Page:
Weed in Basel

weed-in-basel

Weed in Basel. Switzerland decriminalized possession of small amounts of cannabis in 2013, and if caught with less than 10 grams, the penalty is a fine. Cannabis is still illegal however. Since 2011, the country allows the sale of cannabis with less than one percent THC. The country passed an amendment to its drug law in 2011, allowing the use of cannabis for medical purposes. The country is currently weighing avenues to expand the program.

Is it illegal to bring weed into Switzerland?

Visiting Switzerland – can you buy or bring marijuana products? It is legal to bring cannabis products into Switzerland if they contain less than 1% THC. More information can be found on the Federal Customs Administration website. The cannabis-based medicines Sativex and Dronabinol are exceptions to this guideline.

Weed in Basel

Classification. Cannabis that contains more than 1.0% THC is classified as an illegal drug in Switzerland. Thus, according to the Federal Law on Drugs: the production, culture, use, and possession of cannabis, are all prohibited and considered as criminal infringements.

What happens if you smoke weed in Switzerland?

If you are caught using cannabis, you may be given a fixed penalty fine of 100 francs.

Can you smoke in Switzerland?

Switzerland doesn’t have too many regulations concerning smoking. It’s forbidden indoors in offices with more than one person, restaurants, cafes, bars, and on public transport.

How do the Swiss generally view marijuana? 

A 2021 survey of 3,166 Swiss adults found that two-thirds support pilot tests for the legalization of recreational cannabis, and that around 70% “find it important to reform the cannabis law in Switzerland.”

A 2004 study on attitudes towards cannabis use in Switzerland found that all four groups of respondents who took part “agreed that even though a political decision regarding decriminalization was pending (it has since then been rejected), cannabis use and sale was de facto tolerated in several parts of the country.”

But these numbers arguably run counter to the results of a 2008 vote, in which 63% of Swiss voters rejected a referendum to legalize the possession, sale, and cultivation of cannabis. 

What Swiss law permits medical patients?

There are currently only two cannabis-based medicines that are approved for medical cannabis patients in Switzerland – Sativex and Dronabinol.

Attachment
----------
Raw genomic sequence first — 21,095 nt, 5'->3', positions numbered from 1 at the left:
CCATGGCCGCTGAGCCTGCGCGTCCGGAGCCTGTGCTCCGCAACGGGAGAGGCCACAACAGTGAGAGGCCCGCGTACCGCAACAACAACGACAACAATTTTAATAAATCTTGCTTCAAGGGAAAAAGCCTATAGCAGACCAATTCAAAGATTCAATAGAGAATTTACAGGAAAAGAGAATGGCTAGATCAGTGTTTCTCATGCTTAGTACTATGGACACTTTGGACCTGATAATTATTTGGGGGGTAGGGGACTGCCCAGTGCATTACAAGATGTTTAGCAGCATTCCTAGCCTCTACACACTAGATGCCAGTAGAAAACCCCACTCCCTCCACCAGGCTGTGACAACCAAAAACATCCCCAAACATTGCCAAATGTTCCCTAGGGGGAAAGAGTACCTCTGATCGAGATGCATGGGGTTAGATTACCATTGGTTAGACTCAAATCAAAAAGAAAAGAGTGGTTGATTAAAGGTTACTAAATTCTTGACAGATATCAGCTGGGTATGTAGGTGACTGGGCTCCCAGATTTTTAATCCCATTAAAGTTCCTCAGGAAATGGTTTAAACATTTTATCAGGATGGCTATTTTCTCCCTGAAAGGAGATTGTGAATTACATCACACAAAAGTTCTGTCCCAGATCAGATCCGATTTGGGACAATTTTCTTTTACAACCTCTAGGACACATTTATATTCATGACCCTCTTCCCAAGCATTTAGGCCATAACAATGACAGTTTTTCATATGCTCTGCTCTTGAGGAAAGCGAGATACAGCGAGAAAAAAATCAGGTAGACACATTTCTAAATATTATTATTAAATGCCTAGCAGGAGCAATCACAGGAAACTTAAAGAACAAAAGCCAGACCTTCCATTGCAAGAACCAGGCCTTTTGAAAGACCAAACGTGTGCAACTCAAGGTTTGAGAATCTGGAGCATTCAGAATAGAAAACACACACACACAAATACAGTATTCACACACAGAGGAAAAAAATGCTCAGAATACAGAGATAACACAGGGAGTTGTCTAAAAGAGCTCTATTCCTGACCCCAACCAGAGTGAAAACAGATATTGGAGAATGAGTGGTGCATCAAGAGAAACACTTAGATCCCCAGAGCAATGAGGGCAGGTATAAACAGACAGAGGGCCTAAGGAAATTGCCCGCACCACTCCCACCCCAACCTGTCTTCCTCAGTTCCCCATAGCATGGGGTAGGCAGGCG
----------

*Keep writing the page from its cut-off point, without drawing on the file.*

With a medical cannabis permit, a patient can possess and use these medicines, and access them at participating pharmacies. 

Swiss law does not allow approved medical cannabis patients to cultivate cannabis for their own personal use. 

Is CBD legal in Switzerland?

Because cannabis that contains less than 1% THC is legal in Switzerland, medical cannabis patients – and anyone else – can easily access CBD preparations at stores across the country. 

The law also allows people to bring CBD products into the country for personal use. 

Who qualifies for medical cannabis in Switzerland and what does it cost? 

Switzerland does not have a separate, dedicated state-run medical marijuana program. There is also no set list of qualifying health conditions, rather, the country allows physicians to apply to the FOPH for a special exemption for their patients on a  case by case basis. 

Medical cannabis products are not covered by the country’s compulsory health insurance, and patients can often face exorbitant monthly medication expenses. 

Can you grow your own weed in Switzerland?

Swiss law prohibits the cultivation of “narcotics containing an effective concentration of cannabinoids.” The law states that anyone who cultivates a narcotic without authorization “is liable to a custodial sentence not exceeding three years or to a monetary penalty.”

It is legal however to grow cannabis that has less than 1% THC. 

Visiting Switzerland – can you buy or bring marijuana products?

It is legal to bring cannabis products into Switzerland if they contain less than 1% THC. More information can be found on the Federal Customs Administration website. Weed in Basel.

The cannabis-based medicines Sativex and Dronabinol are exceptions to this guideline. Under Swiss law, travelers with an illness can carry medicines containing narcotics with them for a treatment period of one month – if the medicine does not contain any prohibited substances (such as cannabis with more than 1% THC). Is weed legal in Switzerland.

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